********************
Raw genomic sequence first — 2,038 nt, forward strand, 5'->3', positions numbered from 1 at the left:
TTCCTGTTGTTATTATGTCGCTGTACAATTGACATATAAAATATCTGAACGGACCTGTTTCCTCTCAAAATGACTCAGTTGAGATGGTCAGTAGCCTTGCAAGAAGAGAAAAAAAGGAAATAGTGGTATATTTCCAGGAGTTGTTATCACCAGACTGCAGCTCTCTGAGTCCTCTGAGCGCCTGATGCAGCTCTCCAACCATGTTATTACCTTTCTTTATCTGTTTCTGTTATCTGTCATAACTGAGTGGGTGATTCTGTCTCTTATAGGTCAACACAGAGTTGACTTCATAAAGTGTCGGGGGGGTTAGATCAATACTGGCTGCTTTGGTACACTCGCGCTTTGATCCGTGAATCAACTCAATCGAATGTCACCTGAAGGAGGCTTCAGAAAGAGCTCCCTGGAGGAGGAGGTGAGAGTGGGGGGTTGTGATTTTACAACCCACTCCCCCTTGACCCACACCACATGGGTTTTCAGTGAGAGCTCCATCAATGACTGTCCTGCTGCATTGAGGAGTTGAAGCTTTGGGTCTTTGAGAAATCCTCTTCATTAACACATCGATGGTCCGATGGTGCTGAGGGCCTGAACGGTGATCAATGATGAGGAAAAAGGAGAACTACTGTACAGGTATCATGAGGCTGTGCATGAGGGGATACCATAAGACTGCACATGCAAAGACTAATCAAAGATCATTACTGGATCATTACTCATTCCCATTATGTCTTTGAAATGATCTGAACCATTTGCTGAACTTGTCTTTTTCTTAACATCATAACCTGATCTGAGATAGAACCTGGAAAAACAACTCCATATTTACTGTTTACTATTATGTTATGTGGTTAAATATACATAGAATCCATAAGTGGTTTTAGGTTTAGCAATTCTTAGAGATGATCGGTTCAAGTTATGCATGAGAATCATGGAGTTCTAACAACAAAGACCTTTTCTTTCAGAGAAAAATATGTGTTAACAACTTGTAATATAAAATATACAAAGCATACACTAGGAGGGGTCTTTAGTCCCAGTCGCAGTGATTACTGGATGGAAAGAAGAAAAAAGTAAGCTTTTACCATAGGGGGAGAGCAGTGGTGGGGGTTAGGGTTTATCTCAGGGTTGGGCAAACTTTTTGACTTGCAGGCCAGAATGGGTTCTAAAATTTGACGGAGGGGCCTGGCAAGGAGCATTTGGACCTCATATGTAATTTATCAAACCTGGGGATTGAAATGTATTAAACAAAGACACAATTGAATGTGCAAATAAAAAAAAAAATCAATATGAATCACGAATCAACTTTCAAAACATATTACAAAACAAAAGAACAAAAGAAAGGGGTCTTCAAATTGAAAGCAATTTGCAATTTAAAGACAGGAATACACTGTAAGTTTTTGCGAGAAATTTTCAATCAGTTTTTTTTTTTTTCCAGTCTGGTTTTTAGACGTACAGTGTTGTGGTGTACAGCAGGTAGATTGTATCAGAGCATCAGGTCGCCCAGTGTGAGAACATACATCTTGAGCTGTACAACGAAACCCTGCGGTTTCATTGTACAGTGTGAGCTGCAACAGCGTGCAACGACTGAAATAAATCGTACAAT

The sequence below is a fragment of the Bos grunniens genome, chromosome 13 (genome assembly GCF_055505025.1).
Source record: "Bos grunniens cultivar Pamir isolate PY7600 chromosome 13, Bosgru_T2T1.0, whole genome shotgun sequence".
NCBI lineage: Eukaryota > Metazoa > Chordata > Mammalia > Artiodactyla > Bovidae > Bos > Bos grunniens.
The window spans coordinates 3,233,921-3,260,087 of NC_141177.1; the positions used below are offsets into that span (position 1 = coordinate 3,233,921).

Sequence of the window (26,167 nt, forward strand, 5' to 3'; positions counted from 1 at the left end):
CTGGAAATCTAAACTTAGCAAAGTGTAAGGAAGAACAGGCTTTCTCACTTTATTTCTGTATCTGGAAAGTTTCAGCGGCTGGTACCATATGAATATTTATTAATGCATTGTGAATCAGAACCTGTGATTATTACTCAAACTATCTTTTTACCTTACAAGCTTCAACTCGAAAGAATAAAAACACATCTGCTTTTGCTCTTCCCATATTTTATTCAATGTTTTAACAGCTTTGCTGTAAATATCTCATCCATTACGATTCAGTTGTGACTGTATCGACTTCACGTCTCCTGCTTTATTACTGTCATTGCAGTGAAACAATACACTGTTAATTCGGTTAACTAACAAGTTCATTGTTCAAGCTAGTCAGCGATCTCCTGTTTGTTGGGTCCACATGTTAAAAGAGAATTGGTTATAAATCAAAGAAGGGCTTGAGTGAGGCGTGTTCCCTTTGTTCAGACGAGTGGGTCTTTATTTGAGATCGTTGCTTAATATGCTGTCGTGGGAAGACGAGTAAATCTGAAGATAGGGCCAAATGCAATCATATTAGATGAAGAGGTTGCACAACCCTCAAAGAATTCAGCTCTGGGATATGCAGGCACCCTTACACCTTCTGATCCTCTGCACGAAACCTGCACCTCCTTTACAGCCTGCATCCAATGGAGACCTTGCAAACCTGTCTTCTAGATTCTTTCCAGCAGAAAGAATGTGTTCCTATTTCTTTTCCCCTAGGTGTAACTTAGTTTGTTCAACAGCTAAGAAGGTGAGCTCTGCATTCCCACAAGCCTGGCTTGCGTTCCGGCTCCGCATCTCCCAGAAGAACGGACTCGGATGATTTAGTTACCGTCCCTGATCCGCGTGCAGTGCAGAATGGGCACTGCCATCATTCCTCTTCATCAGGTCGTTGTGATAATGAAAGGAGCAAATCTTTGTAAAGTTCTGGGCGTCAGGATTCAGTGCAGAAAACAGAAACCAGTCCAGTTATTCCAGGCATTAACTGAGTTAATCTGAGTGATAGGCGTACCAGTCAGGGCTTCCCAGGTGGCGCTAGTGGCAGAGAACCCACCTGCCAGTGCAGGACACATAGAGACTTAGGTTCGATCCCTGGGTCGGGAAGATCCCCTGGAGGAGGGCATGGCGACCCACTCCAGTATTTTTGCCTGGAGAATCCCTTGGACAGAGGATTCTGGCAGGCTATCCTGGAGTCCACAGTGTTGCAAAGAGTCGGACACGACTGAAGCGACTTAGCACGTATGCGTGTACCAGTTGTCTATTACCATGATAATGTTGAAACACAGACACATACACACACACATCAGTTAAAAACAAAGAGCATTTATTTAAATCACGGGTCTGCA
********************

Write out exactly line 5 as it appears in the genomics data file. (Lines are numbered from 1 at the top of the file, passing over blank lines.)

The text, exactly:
NCBI lineage: Eukaryota > Metazoa > Chordata > Mammalia > Artiodactyla > Bovidae > Bos > Bos grunniens.